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By Beth Youngdale

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EXPERT WITNESS: REGIONAL REPORTS

EXPERT TESTIMONY

SWALL Bulletin
The Official Publication of SWALL: 
The Southwestern Association of Law Libraries
A Chapter of the American Association of Law Libraries

Fall 2001, Vol. 32 No. 3

EXPERT TESTIMONY

 

Language & the Law: 
A Conference Review

Head of Media and Reserve Services

University of Texas

In celebration of the acquisition of its symbolic millionth volume, The University of Texas Jamail Center for Legal Research, Tarlton Law Library hosted The Language & the Law Conference in Austin, Texas, from December 6 8, 2001. The conference brought together experts from around the world and from diverse disciplines to discuss the synergy between language and the law.

Developing a law library of a million volumes is a milestone, which the Jamail Center commemorated by acquiring a symbolic millionth volume: a rare copy of John Rastell's Exposicions of (th)e Termys of (th)e Law of England. Published in the 16th century, the title was the first English law dictionary ever printed and the first dictionary of any kind published in the English language.

Inspired by the Millionth Volume, the conference organizers gathered a group of illustrious speakers to consider the practice of legal lexicography, the role of legal texts, and the use of legal language. The conference prompted discussions about the way language influences the development of the law and the integral role that law libraries play in the process. The speakers also offered practical advice about drafting legal documents, defining legal terms and acquiring rare legal texts.

The three-day event started with a pre-conference workshop devoted to rare law books and manuscripts. Anthony Taussig, the leader of this short course, is a London barrister and one of the world's leading private collectors of rare English law books and manuscripts. The workshop covered a myriad of topics vital to collectors, including how to bid at auctions, how to negotiate with dealers and how to build a collection of rare legal texts. Mr. Taussig offered insights into the unique aspects of legal materials and the differences between institutional and private collectors. The workshop also included lively discussions about how the monetary value of a legal text may differ from its scholarly value.

THE CONFERENCE PROMPTED DISCUSSIONS ABOUT THE WAY LANGUAGE INFLUENCES THE DEVELOPMENT OF THE LAW AND THE INTEGRAL ROLE OF LAW LIBRARIES

After the workshop, the library launched the general conference with an opening reception. It welcomed the international participants with a taste of Texas hospitality, complete with mariachi music and Tex-Mex cuisine. To make visitors feel completely at home, the library arranged for them to become honorary citizens of Austin.

The formal proceedings began with an introduction and welcome from President Larry Faulkner of The University of Texas, Dean William Powers of the UT School of Law, and Prof. Roy Mersky, Director of the Jamail Center for Legal Research. Each speaker reflected on the many accomplishments of the Jamail Center and the integral role of a law library in the development of a university and a people.

Michael Widener, Head of Special Collections at the Jamail Center, next explained the full history of the Millionth Volume, a unique combination of the first edition (1523) and the third edition (1530) of Rastell's dictionary. He explained the detective work involved in discovering that over 160 years ago someone combined the pages of two partial editions to make one complete book. Mr. Widener's story further illustrated why this singular dictionary is the jewel in the Jamail Center's special collection of law dictionaries.

The next two programs highlighted the significance of the Millionth Volume by examining the history of John Rastell and the legal lexicographers who followed him. John Baker of Cambridge University prepared a paper on the life of John Rastell. Together with a presentation by Anthony Taussig about Rastell's son William, the program revealed how the Rastells' scholarship and publishing ventures helped shape English common law. Morris Cohen of Yale Law School and George Grossman of the University of California Davis School of Law followed with a history of British and American legal lexicography, exposing the debt that English-language legal dictionaries owe to Rastell's work.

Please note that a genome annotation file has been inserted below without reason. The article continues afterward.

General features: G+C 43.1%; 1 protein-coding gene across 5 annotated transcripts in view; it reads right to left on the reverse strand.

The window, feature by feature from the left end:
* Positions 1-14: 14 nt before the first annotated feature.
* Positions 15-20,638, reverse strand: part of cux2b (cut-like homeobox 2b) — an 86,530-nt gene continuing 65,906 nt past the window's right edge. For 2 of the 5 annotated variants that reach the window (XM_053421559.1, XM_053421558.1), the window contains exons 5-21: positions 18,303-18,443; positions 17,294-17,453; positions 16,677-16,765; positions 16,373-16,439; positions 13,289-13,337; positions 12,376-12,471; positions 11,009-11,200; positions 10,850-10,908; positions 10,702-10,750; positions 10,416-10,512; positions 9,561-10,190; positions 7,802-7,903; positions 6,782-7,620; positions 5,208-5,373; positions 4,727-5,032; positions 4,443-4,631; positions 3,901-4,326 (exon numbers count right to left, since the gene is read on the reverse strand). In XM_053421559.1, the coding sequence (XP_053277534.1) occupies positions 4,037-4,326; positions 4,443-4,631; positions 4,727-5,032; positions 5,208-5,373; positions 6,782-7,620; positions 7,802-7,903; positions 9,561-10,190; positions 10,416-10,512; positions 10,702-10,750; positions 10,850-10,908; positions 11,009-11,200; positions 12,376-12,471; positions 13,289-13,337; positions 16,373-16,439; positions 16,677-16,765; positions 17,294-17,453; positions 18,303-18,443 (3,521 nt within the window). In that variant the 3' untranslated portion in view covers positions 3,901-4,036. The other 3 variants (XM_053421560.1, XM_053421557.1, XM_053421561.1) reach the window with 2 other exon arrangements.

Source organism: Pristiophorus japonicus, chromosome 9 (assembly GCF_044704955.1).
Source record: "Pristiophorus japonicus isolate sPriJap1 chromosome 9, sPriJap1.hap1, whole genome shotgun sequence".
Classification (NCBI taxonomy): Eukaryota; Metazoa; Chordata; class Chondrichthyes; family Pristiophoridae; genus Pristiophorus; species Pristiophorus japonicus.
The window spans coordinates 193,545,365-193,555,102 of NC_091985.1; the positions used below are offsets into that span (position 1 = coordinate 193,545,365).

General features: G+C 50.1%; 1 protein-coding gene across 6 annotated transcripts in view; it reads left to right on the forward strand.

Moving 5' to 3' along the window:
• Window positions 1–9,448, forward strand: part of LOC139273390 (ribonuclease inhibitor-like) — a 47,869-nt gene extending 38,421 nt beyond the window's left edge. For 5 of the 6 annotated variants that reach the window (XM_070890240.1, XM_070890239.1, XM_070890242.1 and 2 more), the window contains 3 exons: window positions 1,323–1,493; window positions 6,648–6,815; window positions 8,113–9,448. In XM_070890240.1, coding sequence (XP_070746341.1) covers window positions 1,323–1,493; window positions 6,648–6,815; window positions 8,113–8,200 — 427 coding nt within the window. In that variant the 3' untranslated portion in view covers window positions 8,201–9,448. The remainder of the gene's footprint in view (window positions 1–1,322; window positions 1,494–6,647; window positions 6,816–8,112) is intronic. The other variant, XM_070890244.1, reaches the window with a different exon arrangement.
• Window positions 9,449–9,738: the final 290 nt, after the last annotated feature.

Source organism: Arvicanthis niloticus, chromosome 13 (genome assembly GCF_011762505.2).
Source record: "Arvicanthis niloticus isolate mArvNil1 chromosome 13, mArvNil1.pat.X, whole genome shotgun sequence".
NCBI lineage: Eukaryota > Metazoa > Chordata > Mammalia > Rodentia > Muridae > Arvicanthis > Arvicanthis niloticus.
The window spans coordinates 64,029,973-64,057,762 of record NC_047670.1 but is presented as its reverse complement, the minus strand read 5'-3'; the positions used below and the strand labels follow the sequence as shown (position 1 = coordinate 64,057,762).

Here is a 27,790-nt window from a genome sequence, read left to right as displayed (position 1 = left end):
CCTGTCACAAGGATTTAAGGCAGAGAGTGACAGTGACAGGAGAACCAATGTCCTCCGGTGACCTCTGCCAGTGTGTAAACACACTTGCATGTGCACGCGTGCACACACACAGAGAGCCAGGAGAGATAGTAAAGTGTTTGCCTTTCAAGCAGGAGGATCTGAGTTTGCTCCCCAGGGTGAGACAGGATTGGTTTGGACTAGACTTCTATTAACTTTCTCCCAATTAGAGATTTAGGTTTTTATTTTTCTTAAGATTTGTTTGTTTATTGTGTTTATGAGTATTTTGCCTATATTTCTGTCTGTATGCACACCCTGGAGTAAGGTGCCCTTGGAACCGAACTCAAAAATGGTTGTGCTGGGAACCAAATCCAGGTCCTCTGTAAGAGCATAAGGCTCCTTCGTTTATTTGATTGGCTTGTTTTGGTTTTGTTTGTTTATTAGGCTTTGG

During a lunchtime presentation Bryan A. Garner, President of LawProse Inc., examined the world of legal lexicographers. As the editor of the seventh edition of Black's Law Dictionary, he discussed the considerations that he believes are at the heart of each legal dictionary:

  • Whether to simply define terms or to fully explain the legal issues behind each entry;
  • Whether to include original scholarship or simply compile judicial definitions;
  • How to follow the formal rules of lexicography while defining legal terms;
  • Whether to rely on the accuracy of earlier dictionaries; and
  • How to organize material.

Fred Shapiro of Yale Law School expanded upon Mr. Garner's discussion by explaining how modern lexicographers use online databases to find early and unique meanings of words. Mr. Shapiro chose to illustrate the technique with profanity in his presentation entitled, "The Politically Correct United States Supreme Court and the -------- Texas Court of Criminal Appeals: Using Electronic Resources to Trace the Origins of Legal Terms and Quotations." While some in the audience shifted in their seats, he explained his historical research into the usage of profanity in court opinion. One difficulty with the research is that several courts replaced the words with dashes or other marks. While the dashes may diminish the impact of the controversial terms, they also make it difficult for a lexicographer to locate cases with a discussion of profanity. With the help of online databases, he was able to create a picture of the legal treatment of vulgarity throughout American legal history. The exercise provided a picture of how society has shifted in its attitude towards profanity.

Continuing with themes related to legal dictionaries, Lawrence Solan of Brooklyn Law School discussed the difficulties of using dictionaries to decide legal cases, a practice that U.S. Supreme Court Justice Scalia has repeatedly used to help interpret legislative standards. Although Mr. Solan recognized that dictionaries provide evidence about the meanings of terms, he argued that courts should not use them exclusively to decide cases. Mr. Solan, a linguist and a legal scholar, emphasized that lexicographers and judges look at definitions from different viewpoints and with different purposes. Judges use definitions to isolate the specific elements of rules in order to decide actual cases and controversies. Lexicographers, however, create short general definitions based upon common usage; they do not have the space to discuss every nuance of a term. As an example, he discussed how a definition of "carry" would not provide the subtlety to help decide why carrying a controlled substance in the trunk of a car should be legally different from carrying a gun in the same place.